Review: Citroen e-Relay (2022)


Useable 139-mile range with the larger battery, standard 50kW rapid charging, cheaper than most large electric vans.

Not converted in-house so feels aftermarket, basic interior, sluggish low-speed performance.

Citroen e-Relay (2022): At A Glance

Electric vans are now more viable and necessary than ever, and Stellantis has been leading the charge. Core brand Citroen already has two battery-powered commercial models - the e-Berlingo and e-Dispatch - on sale, and now the largest of the bunch, the e-Relay, has gone on sale. 

What's unusual here, though, is that while the two smaller electric vans have been developed and manufactured entirely in-house by Citroen, the e-Relay is effectively a third-party conversion. Partially completed diesel Relay vans are taken from the regular production line and shipped to Turkey, where they are fitted out with electric motors and battery packs by an EV specialist. 

While that's fine in essence, it has resulted in some rather unusual (and disappointing) quirks - more on that in the later sections.

We can only assume the relative age of the Relay (the design has been around since 2006) meant it wasn't cost-efficient to develop an electric version in-house, but Fiat's platform-sharing e-Ducato is an in-house design. That was done prior to the formation of Stellantis, however. 

Still, let's talk facts. the Citroen e-Relay is the basically identical cousin of the Peugeot e-Boxer, which is also converted to electric power in Turkey. Both are powered by a 120PS electric motor sending propulsion to the front wheels. 

Lithium-ion battery options are a cheaper 37kWh version or a 70kWh version. The former manages a claimed range of just 73 miles, while the latter promises a much more useful 139 miles. Citroen spokespeople themselves struggle to name many use cases for the smaller battery version, so it's the 70kWh model that'll make up the lion's share of sales - and that's the one we've tried.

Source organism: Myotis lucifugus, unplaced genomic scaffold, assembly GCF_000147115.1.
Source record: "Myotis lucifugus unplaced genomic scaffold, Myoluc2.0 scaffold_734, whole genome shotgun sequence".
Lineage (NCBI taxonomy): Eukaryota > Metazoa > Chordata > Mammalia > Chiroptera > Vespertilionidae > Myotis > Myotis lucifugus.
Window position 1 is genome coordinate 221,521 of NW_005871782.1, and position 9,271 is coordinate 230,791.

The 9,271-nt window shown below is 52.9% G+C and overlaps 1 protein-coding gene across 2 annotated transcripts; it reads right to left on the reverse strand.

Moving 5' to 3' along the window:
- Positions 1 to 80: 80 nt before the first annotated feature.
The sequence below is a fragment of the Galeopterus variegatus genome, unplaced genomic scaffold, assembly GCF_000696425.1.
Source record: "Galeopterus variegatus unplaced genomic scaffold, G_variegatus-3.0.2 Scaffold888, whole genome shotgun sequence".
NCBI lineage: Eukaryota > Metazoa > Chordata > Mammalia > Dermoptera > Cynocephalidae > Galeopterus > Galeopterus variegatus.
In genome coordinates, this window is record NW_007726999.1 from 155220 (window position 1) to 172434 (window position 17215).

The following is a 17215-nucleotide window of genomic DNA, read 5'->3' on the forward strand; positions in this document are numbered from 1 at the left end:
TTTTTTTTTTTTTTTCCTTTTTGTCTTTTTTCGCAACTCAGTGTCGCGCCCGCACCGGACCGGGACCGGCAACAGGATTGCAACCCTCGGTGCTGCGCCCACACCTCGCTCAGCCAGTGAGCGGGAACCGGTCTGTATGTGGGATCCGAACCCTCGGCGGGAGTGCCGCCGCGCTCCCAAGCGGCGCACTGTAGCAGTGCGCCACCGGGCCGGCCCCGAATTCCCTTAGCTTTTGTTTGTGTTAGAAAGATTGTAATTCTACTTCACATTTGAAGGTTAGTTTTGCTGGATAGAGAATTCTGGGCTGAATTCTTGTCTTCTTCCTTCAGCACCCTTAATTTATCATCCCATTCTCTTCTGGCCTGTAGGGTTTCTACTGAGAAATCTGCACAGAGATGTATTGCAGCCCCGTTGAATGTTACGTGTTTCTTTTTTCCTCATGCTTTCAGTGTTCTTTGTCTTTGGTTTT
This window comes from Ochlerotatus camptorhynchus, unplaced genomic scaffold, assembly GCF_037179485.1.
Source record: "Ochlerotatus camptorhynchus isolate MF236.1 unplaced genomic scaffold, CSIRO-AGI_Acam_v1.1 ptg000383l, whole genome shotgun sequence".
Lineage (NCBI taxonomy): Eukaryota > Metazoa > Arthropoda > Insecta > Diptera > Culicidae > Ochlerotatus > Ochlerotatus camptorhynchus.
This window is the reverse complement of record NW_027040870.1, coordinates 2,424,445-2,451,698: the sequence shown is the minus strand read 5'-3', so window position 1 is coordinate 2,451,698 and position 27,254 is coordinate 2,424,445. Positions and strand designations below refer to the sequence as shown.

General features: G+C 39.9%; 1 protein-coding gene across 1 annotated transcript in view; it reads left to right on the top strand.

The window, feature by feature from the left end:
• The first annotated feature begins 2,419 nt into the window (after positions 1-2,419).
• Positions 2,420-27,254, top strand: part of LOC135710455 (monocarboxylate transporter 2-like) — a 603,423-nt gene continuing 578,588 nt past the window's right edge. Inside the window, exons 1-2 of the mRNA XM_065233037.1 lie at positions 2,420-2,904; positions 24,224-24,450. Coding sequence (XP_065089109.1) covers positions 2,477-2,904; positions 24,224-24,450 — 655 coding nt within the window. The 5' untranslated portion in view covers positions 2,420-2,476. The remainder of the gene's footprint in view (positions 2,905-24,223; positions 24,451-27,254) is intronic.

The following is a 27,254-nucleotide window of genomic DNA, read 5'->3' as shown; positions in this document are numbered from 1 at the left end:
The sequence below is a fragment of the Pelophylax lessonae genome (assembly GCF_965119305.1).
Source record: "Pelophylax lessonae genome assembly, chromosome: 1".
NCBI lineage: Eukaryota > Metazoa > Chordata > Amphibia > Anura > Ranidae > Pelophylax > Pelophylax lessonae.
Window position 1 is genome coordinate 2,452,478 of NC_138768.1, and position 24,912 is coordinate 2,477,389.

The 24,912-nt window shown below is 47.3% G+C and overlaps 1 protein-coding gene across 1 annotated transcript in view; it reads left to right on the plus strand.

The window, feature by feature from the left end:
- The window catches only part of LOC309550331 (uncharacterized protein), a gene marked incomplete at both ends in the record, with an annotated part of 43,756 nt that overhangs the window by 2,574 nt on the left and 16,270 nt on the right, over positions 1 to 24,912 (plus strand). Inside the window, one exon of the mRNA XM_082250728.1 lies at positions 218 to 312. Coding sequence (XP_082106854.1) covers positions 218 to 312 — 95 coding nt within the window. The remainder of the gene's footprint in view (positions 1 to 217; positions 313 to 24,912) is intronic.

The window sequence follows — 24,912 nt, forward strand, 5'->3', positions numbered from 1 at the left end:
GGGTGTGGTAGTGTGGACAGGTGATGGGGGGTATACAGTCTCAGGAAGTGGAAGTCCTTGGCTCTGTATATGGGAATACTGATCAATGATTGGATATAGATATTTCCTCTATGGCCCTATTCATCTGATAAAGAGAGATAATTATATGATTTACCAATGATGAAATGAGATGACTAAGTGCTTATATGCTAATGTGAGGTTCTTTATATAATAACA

The Citroen e-Relay is available in three body sizes (L2H2, L3H2, L4H2), plus L4H2 window van and chassis cab options. Because the electric motor sits where the engine would be, and the battery pack is neatly packaged under the load bed floor, the e-Relay's cargo volume is unaffected at up to 15 cubic metres. A payload of up to 1,150kg is competitive, too. 


What does a Citroen e-Relay (2022) cost?

Citroen e-Relay (2022): What's It Like Inside?

Climb aboard the Citroen e-Relay and you might not intially notice you're in the electric version. That is until you poke around a bit and notice one or two rather unusual quirks.

For starters, there's the instruments, which appear to be exactly the same as the diesel version. Why do you need a rev counter, fuel gauge and temperature gauge in an EV? You don't, which is why the conversion company has simply removed the needles for those dials. Talk about no expense spared. 

Want to know how much range you have? You can only do that via a little display mounted in the otherwise redundant rear-view mirror. It's a little tricky to see, but works fine. It just looks incredibly aftermarket. 

But it gets worse - the e-Relay's heating and ventilation controls are still in place, but the temperature dial does nothing as it was originally connected to the diesel engine's heating system. With an electric heat pump now used instead, there's a little temperature display (that looks like a cheap thermometer) to the right of the steering wheel where you adjust the temperature. Again, it works fine, it just looks like it was done in somebody's shed.